Reading1_Trut_1999

Reading1_Trut_1999 - Early Canid Domestication: The...

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W hen scientists ponder how animals came to be domesticated, they almost in- evitably wind up thinking about dogs. The dog was probably the first domestic animal, and it is the one in which domestication has progressed the furthest—far enough to turn Canis lupus into Canis familiaris . Evolutionary theorists have long speculated about exactly how dogs’ association with human beings may have been linked to their divergence from their wild wolf forebears, a topic that anthropologist Darcy Morey has dis- cussed in some detail in the pages of this maga- zine (July–August 1994). As Morey pointed out, debates about the origins of animal domestication tend to focus on “the issue of intentionality”—the extent to which domestication was the result of deliber- ate human choice. Was domestication actually “self-domestication,” the colonization of new ecological niches by animals such as wolves? Or did it result from intentional decisions by human beings? How you answer those ques- tions will determine how you understand the morphological and physiological changes that domestication has brought about—whether as the results of the pressure of natural selection in a new niche, or as deliberately cultivated ad- vantageous traits. In many ways, though, the question of inten- tionality is beside the point. Domestication was not a single event but rather a long, complex process. Natural selection and artificial selection may both have operated at different times or even at the same time. For example, even if pre- historic people deliberately set out to domesti- cate wolves, natural selection would still have been at work. The selective regime may have changed drastically when wolves started living with people, but selective pressure continued regardless of anything Homo sapiens chose to do. Another problem with the debate over in- tentionality is that it can overshadow other im- portant questions. For example, in becoming domesticated, animals have undergone a host of changes in morphology, physiology and be- havior. What do those changes have in com- mon? Do they stem from a single cause, and if so, what is it? In the case of the dog, Morey identifies one common factor as pedomorphosis , the retention of juvenile traits by adults. Those traits include both morphological ones, such as skulls that are unusually broad for their length, and behavioral ones, such as whining, barking and submissiveness—all characteris- tics that wolves outgrow but that dogs do not. Morey considers pedomorphosis in dogs a by- product of natural selection for earlier sexual maturity and smaller body size, features that, according to evolutionary theory, ought to in- crease the fitness of animals engaged in colo- nizing a new ecological niche. The common patterns are not confined to a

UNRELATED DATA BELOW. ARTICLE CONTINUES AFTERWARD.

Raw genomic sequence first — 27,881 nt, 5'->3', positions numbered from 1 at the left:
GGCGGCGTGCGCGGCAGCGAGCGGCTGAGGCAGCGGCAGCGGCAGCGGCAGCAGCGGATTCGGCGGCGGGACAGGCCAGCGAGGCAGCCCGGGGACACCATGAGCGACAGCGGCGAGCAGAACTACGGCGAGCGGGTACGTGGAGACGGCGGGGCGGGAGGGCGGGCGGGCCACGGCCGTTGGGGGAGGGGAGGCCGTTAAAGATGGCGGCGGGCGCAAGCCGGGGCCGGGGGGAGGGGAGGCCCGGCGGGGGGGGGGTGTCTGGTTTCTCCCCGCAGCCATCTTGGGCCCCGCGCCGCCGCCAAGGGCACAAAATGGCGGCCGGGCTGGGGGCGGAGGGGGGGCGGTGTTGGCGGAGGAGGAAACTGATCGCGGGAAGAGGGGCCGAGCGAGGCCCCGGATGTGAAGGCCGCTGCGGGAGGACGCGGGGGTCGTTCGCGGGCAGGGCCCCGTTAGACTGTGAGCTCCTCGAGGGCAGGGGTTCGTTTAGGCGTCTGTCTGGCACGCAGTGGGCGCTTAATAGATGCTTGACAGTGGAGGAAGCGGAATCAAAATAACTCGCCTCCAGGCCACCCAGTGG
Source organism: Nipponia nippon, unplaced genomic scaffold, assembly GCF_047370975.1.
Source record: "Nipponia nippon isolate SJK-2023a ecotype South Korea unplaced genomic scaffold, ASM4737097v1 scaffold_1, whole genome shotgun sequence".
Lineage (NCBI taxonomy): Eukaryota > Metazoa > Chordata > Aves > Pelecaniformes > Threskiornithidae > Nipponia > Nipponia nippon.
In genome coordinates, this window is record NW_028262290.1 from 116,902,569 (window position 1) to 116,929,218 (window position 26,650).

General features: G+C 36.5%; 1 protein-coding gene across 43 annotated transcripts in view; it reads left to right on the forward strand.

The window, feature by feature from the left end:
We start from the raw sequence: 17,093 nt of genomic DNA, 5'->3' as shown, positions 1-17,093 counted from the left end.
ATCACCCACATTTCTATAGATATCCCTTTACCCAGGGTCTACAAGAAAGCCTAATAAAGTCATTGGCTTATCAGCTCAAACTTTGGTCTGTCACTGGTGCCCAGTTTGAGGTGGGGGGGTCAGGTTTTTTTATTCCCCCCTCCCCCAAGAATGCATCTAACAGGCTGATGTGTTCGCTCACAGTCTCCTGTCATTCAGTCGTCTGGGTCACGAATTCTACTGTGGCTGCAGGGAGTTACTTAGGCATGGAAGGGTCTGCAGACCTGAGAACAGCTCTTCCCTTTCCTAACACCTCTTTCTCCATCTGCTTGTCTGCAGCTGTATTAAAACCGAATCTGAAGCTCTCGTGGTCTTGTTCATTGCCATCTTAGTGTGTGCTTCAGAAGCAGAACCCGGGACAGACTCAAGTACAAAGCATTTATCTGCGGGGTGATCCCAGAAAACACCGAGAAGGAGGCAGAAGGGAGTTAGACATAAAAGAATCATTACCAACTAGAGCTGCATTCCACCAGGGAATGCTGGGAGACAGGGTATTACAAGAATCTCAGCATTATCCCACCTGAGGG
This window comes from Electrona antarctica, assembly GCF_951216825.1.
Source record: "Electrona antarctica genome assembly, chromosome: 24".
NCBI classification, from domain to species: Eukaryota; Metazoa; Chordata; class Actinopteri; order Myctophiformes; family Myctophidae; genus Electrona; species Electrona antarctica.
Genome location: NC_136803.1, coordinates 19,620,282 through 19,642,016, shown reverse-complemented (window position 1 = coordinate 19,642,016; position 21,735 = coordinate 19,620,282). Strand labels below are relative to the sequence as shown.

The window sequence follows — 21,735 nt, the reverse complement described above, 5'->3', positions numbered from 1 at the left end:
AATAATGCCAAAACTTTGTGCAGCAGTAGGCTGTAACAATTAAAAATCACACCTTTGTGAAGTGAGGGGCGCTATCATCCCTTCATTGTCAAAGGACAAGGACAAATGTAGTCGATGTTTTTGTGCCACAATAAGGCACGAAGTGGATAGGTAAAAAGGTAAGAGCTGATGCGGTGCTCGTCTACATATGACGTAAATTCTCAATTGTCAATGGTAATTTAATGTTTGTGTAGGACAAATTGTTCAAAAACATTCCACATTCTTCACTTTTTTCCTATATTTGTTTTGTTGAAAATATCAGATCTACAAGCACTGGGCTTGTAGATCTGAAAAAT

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This note was uploaded on 09/13/2010 for the course PSC Psychology taught by Professor Cossowings during the Spring '08 term at UC Davis.

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Reading1_Trut_1999 - Early Canid Domestication: The...

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